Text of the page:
When I first heard of Benjamin William Pike’s latest CD A Burdensome Year (released on January 27th 2017), my interest was piqued by a suggested comparison to Michael Chapman. (That’s the folky/bluesy/jazzy singer and guitarist, not the Chinnichap chap who wrote and produced hits for the likes of Sweet, Suzi Quatro and Blondie in the 70s.) And there is a resemblance to Chapman sometimes in song structure, but mostly in Benjamin’s “gin-soaked” vocals, though the overall effect is perhaps smoother. However, Benjamin’s fluent guitar lines reminded me less of Chapman than of Jack Jackson (to whom there is also an occasional vocal resemblance) and at some points Martin Simpson. The instrumental work here is as more about providing a strong melodic basis for the songs than it is about displaying technique, though his mastery of the acoustic guitar in particular is evident.
I was also interested, after recently reviewing The Treatment Tapes EP by Rab Noakes, to find that the songs on this CD were also based on his experience of illness, hospitalization and surgery. Not that I have the least objection to people using their personal experiences directly in their music-making, and for the benefit of those who are uneasy with sad songs, let me reassure you that the general tone of this album is generally upbeat, despite the poignancy of some of the lyrics.
- Benjamin William Pike: vocals, electric and acoustic guitars, pedal steel, piano, Fender Rhodes
- Mattie Foulds: drums, percussion, backing vocals
- Adam Richards: double bass
- Patsy Reid: violin, viola
- ‘Beasts Of Burden’ is not, of course, the Rolling Stones track of almost the same name, though there’s something slightly exotic about the way he sings the modal melody and underlying guitar figure that might remind you a little of early Stones music and Brian Jones’s experimentation with Indian and North African influences. (Benjamin is, in fact, well-acquainted with Indian classical music: I’d like to hear some of his work in that area.)
- ‘Hand You’ve Been Dealt’ includes some somewhat Simpson-esque acoustic guitar work, and has a fatalistic lyric, and some passages that are almost orchestral. Very nice interplay between the bass and the guitar, and a catchy chorus.
- Benjamin describes ‘Ones To Forget’ as a country song, and the restrained steel guitar in the background does give it a country feel.
- The guitar in ‘Ties That Bind’ makes it sound a little folkier. Though the lyric describes “things slowly falling apart“, the up-tempo arrangement keeps it the right side of lugubrious.
- ‘Keep Me In Your Mind’ is one of those songs like Phil Ochs’s ‘When I’m Gone…’ and Warren Zevon’s ‘Keep Me In Your Heart For A While’ that face up to the thought of a world without the composer in it, and it’s a very attractive example of that idiom. Fortunately, it was premature.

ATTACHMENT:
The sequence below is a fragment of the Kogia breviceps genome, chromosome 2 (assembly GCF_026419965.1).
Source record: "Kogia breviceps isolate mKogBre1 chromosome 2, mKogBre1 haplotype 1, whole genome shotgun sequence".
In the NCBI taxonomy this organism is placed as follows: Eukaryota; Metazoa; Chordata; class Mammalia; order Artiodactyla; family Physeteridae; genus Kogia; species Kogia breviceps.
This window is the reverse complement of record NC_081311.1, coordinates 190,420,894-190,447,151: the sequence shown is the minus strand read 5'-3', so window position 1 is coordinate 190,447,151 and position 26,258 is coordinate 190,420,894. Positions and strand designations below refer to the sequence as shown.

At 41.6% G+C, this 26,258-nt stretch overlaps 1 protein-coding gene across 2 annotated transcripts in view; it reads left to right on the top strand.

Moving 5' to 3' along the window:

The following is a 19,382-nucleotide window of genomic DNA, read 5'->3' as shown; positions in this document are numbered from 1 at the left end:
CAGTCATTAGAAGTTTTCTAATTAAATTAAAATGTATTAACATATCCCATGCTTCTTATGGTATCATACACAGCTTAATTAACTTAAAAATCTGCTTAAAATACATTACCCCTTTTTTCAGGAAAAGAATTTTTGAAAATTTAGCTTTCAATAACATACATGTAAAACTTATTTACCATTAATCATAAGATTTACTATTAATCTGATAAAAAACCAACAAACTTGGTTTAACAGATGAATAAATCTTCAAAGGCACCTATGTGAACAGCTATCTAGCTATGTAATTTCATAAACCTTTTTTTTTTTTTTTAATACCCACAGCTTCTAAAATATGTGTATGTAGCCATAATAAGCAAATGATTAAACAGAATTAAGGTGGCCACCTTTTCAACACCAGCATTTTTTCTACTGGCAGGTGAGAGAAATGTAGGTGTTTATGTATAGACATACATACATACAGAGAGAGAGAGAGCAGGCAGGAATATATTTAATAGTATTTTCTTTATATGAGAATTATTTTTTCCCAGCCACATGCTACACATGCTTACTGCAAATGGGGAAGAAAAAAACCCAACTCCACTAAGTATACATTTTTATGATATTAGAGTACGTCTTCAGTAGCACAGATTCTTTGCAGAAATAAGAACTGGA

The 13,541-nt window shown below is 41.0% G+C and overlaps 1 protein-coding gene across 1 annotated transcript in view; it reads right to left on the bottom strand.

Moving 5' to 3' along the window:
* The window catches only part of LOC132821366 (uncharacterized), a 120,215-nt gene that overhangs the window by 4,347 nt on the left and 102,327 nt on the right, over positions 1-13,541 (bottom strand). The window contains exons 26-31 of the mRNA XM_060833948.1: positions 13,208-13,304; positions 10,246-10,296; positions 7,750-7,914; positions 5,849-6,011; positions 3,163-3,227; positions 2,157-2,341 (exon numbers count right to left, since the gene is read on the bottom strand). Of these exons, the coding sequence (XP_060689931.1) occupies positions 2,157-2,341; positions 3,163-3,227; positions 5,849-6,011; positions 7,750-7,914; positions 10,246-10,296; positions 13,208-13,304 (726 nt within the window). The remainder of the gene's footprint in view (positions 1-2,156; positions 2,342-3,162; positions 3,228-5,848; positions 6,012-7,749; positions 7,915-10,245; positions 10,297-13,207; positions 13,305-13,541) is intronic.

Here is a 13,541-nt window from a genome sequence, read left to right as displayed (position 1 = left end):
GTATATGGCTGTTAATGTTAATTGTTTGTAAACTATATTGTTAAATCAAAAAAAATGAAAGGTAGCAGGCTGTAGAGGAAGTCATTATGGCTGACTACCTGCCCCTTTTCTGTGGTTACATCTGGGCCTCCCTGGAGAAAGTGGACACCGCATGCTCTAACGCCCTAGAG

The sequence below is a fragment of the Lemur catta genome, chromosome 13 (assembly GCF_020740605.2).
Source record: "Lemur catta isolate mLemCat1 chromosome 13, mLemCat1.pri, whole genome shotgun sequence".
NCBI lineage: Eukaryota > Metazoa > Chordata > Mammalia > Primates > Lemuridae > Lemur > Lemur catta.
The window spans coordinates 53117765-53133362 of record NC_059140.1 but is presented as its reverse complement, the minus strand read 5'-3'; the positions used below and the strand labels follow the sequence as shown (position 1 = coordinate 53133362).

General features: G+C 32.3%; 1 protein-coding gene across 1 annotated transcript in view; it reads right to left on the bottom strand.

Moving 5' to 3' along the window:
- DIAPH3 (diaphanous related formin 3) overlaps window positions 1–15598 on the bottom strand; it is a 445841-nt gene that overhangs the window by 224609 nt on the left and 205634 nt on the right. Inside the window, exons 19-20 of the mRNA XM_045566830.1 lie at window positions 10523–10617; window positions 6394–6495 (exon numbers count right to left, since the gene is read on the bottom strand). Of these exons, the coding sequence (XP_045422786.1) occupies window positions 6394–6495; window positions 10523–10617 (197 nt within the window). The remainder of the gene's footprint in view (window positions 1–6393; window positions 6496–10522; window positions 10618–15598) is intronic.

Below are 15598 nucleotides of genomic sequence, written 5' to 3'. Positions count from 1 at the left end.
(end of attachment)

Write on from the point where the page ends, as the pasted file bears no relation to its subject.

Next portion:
- The intro to ‘Bless The Bad Days’ is similar enough to the previous song that for a minute I thought I’d fallen for a false ending, despite the spoken “1,2,3,4…” that leads into it. Once it gets going, though, it’s a song that more than deserves a place on the CD in its own right.
- Benjamin describes ‘Time To Lend’ as having been “swirling around my heard in the first days after my operation…This is about being short on time.” His always excellent acoustic guitar work is supported by some unostentatious but totally appropriate electric guitar.
- ‘Dead Man Walking’ isn’t as gloomy as the title might suggest, being about “the death and re-birth of the body and mind“.
- ‘Down This Road’: I love the line “If you don’t know what the hell you are doing, you’re probably doing things right” and the general message about learning from your mistakes rather than abandoning them.
- ‘City Living’ has an attractive tune with a between-verses acoustic guitar part somewhat reminiscent of ‘Over The Hills And Far Away’ as Martin Simpson might have played it. The song itself is more country than folk, but with its theme of a musician wanting to get back to country living, perhaps that resemblance is deliberate. In any case, it rounds off the CD nicely.
There’s a lot to enjoy here. Those vocals may or may not be gin-soaked, but they’re certainly not unmusical. They carry some very interesting songs very well. While this probably isn’t intended to be a CD focused on guitar wizardry, Benjamin’s fluent technique shines throughout, with some solid instrumental support. I would, perhaps, have ordered the tracks a little differently (especially track 6), and some of the choruses repeat lines a little more than I like personally. Nonetheless, I look forward to hearing much more from him.
Artist’s website: www.benjaminwilliampike.co.uk/
‘Beasts Of Burden’ – promo video: